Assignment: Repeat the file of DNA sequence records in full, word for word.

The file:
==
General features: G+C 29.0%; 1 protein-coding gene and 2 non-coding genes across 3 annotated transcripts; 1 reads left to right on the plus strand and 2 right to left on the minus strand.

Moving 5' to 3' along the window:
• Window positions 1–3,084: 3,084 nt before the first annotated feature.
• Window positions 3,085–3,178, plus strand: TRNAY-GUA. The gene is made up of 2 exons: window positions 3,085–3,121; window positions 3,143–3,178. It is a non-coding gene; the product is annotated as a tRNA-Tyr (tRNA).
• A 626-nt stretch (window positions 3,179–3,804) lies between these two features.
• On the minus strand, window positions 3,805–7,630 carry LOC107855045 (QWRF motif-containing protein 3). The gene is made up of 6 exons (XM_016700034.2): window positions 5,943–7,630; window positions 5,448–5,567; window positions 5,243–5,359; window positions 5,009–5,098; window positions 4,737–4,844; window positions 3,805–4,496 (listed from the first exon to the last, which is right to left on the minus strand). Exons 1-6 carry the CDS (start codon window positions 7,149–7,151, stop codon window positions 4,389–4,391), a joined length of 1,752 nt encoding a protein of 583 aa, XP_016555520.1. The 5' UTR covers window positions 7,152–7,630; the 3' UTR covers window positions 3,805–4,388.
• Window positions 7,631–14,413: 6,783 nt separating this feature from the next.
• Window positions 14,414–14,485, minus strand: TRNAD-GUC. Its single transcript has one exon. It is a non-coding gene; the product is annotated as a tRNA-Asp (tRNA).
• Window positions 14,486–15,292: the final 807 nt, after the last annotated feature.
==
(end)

General features: G+C 29.0%; 1 protein-coding gene and 2 non-coding genes across 3 annotated transcripts; 1 reads left to right on the plus strand and 2 right to left on the minus strand.

Moving 5' to 3' along the window:
• Window positions 1–3,084: 3,084 nt before the first annotated feature.
• Window positions 3,085–3,178, plus strand: TRNAY-GUA. The gene is made up of 2 exons: window positions 3,085–3,121; window positions 3,143–3,178. It is a non-coding gene; the product is annotated as a tRNA-Tyr (tRNA).
• A 626-nt stretch (window positions 3,179–3,804) lies between these two features.
• On the minus strand, window positions 3,805–7,630 carry LOC107855045 (QWRF motif-containing protein 3). The gene is made up of 6 exons (XM_016700034.2): window positions 5,943–7,630; window positions 5,448–5,567; window positions 5,243–5,359; window positions 5,009–5,098; window positions 4,737–4,844; window positions 3,805–4,496 (listed from the first exon to the last, which is right to left on the minus strand). Exons 1-6 carry the CDS (start codon window positions 7,149–7,151, stop codon window positions 4,389–4,391), a joined length of 1,752 nt encoding a protein of 583 aa, XP_016555520.1. The 5' UTR covers window positions 7,152–7,630; the 3' UTR covers window positions 3,805–4,388.
• Window positions 7,631–14,413: 6,783 nt separating this feature from the next.
• Window positions 14,414–14,485, minus strand: TRNAD-GUC. Its single transcript has one exon. It is a non-coding gene; the product is annotated as a tRNA-Asp (tRNA).
• Window positions 14,486–15,292: the final 807 nt, after the last annotated feature.